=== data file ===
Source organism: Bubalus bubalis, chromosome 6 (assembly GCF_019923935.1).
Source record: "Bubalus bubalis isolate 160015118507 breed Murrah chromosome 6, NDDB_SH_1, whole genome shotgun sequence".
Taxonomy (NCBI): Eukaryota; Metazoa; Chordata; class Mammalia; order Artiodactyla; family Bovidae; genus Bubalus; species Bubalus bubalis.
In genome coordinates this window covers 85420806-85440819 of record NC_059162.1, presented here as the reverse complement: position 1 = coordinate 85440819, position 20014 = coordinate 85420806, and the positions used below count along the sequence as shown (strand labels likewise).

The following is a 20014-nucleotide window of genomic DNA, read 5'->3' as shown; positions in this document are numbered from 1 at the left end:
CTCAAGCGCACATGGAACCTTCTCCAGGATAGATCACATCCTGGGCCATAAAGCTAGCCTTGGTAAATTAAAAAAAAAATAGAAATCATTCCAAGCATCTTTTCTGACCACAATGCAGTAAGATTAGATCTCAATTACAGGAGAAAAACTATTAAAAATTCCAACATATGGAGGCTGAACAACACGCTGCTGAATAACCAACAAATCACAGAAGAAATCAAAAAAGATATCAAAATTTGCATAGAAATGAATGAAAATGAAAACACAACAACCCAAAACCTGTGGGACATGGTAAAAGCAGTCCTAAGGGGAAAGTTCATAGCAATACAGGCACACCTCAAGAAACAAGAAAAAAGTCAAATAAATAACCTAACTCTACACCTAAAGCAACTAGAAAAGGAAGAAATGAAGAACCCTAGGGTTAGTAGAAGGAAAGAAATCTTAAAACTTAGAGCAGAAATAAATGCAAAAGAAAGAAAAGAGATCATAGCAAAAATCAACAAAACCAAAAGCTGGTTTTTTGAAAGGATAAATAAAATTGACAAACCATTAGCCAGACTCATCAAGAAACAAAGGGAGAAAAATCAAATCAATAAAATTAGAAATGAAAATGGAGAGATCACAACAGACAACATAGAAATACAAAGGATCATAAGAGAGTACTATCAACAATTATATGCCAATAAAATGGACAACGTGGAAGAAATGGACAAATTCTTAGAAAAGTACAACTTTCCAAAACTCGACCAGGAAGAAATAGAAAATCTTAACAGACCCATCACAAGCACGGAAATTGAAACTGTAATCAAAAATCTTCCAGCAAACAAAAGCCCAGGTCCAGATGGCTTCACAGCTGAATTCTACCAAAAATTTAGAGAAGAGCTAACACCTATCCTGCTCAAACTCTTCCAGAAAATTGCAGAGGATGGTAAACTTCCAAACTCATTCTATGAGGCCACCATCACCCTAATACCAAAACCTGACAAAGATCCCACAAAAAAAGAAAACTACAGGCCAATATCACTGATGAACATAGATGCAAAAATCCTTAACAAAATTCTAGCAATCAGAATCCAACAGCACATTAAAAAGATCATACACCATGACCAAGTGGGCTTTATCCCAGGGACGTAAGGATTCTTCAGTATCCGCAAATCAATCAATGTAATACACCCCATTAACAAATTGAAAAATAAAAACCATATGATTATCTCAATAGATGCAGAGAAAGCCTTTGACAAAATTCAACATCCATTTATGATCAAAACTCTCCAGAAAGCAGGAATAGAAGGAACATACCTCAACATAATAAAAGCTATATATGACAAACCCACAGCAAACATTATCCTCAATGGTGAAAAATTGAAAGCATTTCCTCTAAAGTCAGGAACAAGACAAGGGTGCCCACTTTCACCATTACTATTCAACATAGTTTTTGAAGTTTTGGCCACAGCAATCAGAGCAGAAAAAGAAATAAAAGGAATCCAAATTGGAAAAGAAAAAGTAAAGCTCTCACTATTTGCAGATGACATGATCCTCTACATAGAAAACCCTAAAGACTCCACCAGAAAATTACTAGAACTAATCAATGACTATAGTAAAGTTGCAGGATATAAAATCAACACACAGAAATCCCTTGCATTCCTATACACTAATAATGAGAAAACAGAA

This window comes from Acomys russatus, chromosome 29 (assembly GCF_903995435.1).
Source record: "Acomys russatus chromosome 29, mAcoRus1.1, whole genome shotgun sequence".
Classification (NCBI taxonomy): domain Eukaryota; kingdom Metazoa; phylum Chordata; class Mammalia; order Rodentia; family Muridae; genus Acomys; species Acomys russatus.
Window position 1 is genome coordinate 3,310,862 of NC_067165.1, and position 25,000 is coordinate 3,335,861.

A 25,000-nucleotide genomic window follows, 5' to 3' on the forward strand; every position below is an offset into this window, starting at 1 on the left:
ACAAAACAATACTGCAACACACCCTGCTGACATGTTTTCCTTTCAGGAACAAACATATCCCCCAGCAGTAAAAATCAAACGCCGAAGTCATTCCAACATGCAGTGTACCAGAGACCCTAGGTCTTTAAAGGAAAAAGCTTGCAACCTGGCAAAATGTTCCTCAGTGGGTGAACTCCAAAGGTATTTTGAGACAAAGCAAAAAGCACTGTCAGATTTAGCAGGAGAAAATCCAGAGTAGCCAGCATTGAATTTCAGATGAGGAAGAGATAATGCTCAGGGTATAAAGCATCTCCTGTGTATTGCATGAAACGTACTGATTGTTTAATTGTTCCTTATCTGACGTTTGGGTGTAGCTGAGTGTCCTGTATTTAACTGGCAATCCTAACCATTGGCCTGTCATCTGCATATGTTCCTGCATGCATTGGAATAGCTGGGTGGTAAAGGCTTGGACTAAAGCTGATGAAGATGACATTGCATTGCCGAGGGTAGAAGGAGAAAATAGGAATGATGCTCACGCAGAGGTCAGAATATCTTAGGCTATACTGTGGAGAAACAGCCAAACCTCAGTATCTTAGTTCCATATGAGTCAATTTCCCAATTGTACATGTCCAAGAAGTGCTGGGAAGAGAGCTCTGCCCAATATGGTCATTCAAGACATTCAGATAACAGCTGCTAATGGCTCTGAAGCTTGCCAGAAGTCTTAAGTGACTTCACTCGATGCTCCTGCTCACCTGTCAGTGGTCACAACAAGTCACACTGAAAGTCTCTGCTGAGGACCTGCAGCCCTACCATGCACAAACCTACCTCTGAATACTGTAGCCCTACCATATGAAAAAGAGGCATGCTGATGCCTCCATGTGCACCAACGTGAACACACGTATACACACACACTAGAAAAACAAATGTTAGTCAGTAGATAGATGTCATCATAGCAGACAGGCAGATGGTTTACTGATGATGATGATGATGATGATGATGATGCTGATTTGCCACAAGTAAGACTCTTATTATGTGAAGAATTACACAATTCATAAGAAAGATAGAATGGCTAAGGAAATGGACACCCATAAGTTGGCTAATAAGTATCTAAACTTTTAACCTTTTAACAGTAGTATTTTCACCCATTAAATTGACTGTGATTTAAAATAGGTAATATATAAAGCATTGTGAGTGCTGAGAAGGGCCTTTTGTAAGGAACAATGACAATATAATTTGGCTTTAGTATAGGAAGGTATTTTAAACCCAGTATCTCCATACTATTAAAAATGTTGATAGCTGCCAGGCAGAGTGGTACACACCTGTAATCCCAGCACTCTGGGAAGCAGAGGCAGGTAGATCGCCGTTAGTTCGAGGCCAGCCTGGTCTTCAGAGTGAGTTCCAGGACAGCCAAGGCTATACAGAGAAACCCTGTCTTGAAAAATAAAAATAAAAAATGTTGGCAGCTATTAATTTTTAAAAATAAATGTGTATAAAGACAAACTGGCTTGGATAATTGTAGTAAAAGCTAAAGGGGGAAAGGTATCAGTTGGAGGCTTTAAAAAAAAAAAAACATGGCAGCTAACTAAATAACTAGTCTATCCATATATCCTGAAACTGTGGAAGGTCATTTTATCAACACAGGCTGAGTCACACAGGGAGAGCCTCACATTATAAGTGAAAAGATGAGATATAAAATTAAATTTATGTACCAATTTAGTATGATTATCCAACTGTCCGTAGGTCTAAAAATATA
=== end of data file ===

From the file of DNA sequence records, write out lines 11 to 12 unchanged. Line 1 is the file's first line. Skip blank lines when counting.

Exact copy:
A 25,000-nucleotide genomic window follows, 5' to 3' on the forward strand; every position below is an offset into this window, starting at 1 on the left:
ACAAAACAATACTGCAACACACCCTGCTGACATGTTTTCCTTTCAGGAACAAACATATCCCCCAGCAGTAAAAATCAAACGCCGAAGTCATTCCAACATGCAGTGTACCAGAGACCCTAGGTCTTTAAAGGAAAAAGCTTGCAACCTGGCAAAATGTTCCTCAGTGGGTGAACTCCAAAGGTATTTTGAGACAAAGCAAAAAGCACTGTCAGATTTAGCAGGAGAAAATCCAGAGTAGCCAGCATTGAATTTCAGATGAGGAAGAGATAATGCTCAGGGTATAAAGCATCTCCTGTGTATTGCATGAAACGTACTGATTGTTTAATTGTTCCTTATCTGACGTTTGGGTGTAGCTGAGTGTCCTGTATTTAACTGGCAATCCTAACCATTGGCCTGTCATCTGCATATGTTCCTGCATGCATTGGAATAGCTGGGTGGTAAAGGCTTGGACTAAAGCTGATGAAGATGACATTGCATTGCCGAGGGTAGAAGGAGAAAATAGGAATGATGCTCACGCAGAGGTCAGAATATCTTAGGCTATACTGTGGAGAAACAGCCAAACCTCAGTATCTTAGTTCCATATGAGTCAATTTCCCAATTGTACATGTCCAAGAAGTGCTGGGAAGAGAGCTCTGCCCAATATGGTCATTCAAGACATTCAGATAACAGCTGCTAATGGCTCTGAAGCTTGCCAGAAGTCTTAAGTGACTTCACTCGATGCTCCTGCTCACCTGTCAGTGGTCACAACAAGTCACACTGAAAGTCTCTGCTGAGGACCTGCAGCCCTACCATGCACAAACCTACCTCTGAATACTGTAGCCCTACCATATGAAAAAGAGGCATGCTGATGCCTCCATGTGCACCAACGTGAACACACGTATACACACACACTAGAAAAACAAATGTTAGTCAGTAGATAGATGTCATCATAGCAGACAGGCAGATGGTTTACTGATGATGATGATGATGATGATGATGATGCTGATTTGCCACAAGTAAGACTCTTATTATGTGAAGAATTACACAATTCATAAGAAAGATAGAATGGCTAAGGAAATGGACACCCATAAGTTGGCTAATAAGTATCTAAACTTTTAACCTTTTAACAGTAGTATTTTCACCCATTAAATTGACTGTGATTTAAAATAGGTAATATATAAAGCATTGTGAGTGCTGAGAAGGGCCTTTTGTAAGGAACAATGACAATATAATTTGGCTTTAGTATAGGAAGGTATTTTAAACCCAGTATCTCCATACTATTAAAAATGTTGATAGCTGCCAGGCAGAGTGGTACACACCTGTAATCCCAGCACTCTGGGAAGCAGAGGCAGGTAGATCGCCGTTAGTTCGAGGCCAGCCTGGTCTTCAGAGTGAGTTCCAGGACAGCCAAGGCTATACAGAGAAACCCTGTCTTGAAAAATAAAAATAAAAAATGTTGGCAGCTATTAATTTTTAAAAATAAATGTGTATAAAGACAAACTGGCTTGGATAATTGTAGTAAAAGCTAAAGGGGGAAAGGTATCAGTTGGAGGCTTTAAAAAAAAAAAAACATGGCAGCTAACTAAATAACTAGTCTATCCATATATCCTGAAACTGTGGAAGGTCATTTTATCAACACAGGCTGAGTCACACAGGGAGAGCCTCACATTATAAGTGAAAAGATGAGATATAAAATTAAATTTATGTACCAATTTAGTATGATTATCCAACTGTCCGTAGGTCTAAAAATATA